Chicago – He saw all the “Free Casey Mize” and “Call Up Mize” hashtags springing up across social media platforms these past couple of months as fans’ clamor to see the No. 1 overall pick from 2018 began to crescendo. And just so you know – Casey Mize himself appreciated it.
Quite honestly, he shared your sentiments.
“I’m really happy they got what they wanted, finally,” he said with a smile on Tuesday. “I hope I perform well and they can be even more happy. It was cool to see the fans backing me. I definitely noticed. Keep it coming.”
In what might’ve been the most highly-anticipated Tigers’ debut since Justin Verlander in 2005, Mize did not finish the fifth inning. Nor did he disappoint, going 4.1 innings in the Tigers’ 5-3 loss to the White Sox at Guaranteed Rate Field Wednesday night.
Jose Abreu broke a 3-3 tie in the bottom of the eighth inning, hitting a first-pitch, opposite-field home run off reliever Gregory Soto. Edwin Encarnacion followed with his second home run of the game.
The Tigers (9-13) have lost eight straight games.
Until the fifth inning, Mize was as advertised, calm, confident and in control – and that split-fingered fastball of his wasn’t too shabby either. He ended up allowing seven hits and three runs, but he also struck out seven and had 11 swings and misses, six with his splitter.
“My mentality every time is to go deep into the game and save the bullpen,” he said Tuesday. “That’s what starters are for. That’s what is expected.”
Going into the fifth, he’d made just one mistake. He hung a 1-2 curveball to Encarnacion, who bashed it 414 feet into the seats in left field. Mize took a 3-1 lead into the bottom of the fifth.
After rookie catcher Zack Collins led off with a double, defending American League batting champion Tim Anderson, who Mize had gotten twice, striking him out on three pitches in the third, singled him home.
Anderson stole second and scored the tying run on a single by Yoan Moncada, which ended Mize’s night.
He is the first pitcher in Tigers history to record at least seven strikeouts with no walks in his big-league debut. The last to do it in the big leagues was Washington’s Stephen Strasburg, June 8, 2010.
The White Sox were celebrating their own big-league debut. Top prospect right-hander Dane Dunning, an SEC rival of Mize’s from Florida, also went 4.1 innings, allowed three runs and posted seven strikeouts.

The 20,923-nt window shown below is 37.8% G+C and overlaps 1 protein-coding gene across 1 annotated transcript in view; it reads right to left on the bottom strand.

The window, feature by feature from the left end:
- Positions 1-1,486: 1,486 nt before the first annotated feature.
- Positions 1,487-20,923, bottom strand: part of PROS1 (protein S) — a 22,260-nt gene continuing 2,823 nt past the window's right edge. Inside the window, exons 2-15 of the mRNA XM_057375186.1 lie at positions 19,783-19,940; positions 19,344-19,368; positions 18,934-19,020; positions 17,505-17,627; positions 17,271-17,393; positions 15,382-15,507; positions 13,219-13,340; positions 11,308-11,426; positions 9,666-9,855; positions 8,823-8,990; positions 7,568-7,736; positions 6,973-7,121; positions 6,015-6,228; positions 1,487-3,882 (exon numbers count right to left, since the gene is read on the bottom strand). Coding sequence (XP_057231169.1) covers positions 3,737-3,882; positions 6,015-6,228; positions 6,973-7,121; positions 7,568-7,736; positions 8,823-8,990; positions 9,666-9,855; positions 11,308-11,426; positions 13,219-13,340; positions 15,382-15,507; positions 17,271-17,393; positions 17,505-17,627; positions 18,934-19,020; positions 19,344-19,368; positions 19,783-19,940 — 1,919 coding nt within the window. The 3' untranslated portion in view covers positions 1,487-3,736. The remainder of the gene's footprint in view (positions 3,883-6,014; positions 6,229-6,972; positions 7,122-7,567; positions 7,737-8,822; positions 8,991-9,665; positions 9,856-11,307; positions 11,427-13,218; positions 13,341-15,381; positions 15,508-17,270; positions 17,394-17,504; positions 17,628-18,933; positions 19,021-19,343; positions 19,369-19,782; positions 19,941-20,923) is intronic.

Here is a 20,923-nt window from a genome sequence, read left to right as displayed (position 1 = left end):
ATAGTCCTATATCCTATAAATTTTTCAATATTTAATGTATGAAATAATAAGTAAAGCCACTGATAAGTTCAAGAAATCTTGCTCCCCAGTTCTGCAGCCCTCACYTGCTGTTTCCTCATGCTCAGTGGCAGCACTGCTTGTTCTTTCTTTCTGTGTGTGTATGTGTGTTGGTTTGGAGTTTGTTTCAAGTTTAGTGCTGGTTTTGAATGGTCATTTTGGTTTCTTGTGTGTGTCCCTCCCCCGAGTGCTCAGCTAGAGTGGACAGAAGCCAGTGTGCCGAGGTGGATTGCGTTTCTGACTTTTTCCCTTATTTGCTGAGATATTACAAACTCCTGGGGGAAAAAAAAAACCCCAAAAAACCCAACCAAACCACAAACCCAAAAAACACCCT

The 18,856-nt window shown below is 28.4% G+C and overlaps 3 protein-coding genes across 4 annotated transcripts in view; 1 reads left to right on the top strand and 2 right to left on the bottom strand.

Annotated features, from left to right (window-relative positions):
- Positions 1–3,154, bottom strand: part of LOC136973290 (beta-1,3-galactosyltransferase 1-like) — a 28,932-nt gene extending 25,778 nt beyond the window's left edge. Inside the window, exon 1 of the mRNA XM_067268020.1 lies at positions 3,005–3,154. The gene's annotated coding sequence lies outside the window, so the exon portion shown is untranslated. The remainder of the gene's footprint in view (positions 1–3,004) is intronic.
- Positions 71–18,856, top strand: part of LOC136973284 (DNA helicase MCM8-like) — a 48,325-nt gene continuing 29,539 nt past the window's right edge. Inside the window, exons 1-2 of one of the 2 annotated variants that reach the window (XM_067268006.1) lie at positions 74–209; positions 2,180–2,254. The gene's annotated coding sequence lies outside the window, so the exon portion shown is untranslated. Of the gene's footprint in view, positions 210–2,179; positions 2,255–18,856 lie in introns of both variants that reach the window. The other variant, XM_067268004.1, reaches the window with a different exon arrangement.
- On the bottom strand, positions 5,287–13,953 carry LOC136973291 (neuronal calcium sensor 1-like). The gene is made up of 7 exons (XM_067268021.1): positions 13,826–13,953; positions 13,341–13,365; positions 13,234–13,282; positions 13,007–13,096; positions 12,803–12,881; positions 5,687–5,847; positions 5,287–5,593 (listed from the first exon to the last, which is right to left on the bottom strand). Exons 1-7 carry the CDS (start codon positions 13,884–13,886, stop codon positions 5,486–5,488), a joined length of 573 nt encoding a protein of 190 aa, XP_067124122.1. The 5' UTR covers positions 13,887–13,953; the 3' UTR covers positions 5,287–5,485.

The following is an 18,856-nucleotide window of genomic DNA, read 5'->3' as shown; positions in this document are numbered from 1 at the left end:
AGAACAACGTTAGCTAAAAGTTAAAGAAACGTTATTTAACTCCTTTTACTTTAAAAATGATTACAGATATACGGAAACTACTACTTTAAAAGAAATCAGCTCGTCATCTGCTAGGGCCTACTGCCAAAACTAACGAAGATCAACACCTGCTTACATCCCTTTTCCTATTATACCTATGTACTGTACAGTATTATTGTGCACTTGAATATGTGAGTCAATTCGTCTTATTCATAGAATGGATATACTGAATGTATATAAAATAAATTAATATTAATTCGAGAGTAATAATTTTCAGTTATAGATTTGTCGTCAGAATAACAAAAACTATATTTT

The Tigers got all three of their runs with one swing of the bat. Jeimer Candelario, moved into the lead-off spot by manager Ron Gardenhire, ended Dunning’s night with a three-run home run in the fifth.
Candelario had doubled to lead off the game, too.
Mize came into the Tigers’ organization after starring at Auburn more polished than a typical draft pick. He has four elite pitches, but scouts and coaches raved about his makeup – his preparation, work ethic, mound presence and especially his desire to be great.
That last part had Tigers pitching coach Rick Anderson a little concerned.
“I had a long talk with Casey this spring,” he said. “I told him, ‘You want to be the best and there is no problem about wanting to be the best. But don’t let it get in your way.’”
Certainly Mize had never heard those words from any other coach he’s ever had.
“These guys can put too much pressure on themselves,” Anderson said. “And when things don’t go right that day, it can affect them.”
He’s watched No. 1 starter Matthew Boyd struggle early this season after he tried to make what was an excellent pitch for him, his four-seam fastball, even better. The end result was he lost the feel on two of his pitches. So, Anderson wanted to send that cautionary message to Mize.
“Absolutely strive to be the best,” he told Mize. “But don’t let it get in the way.”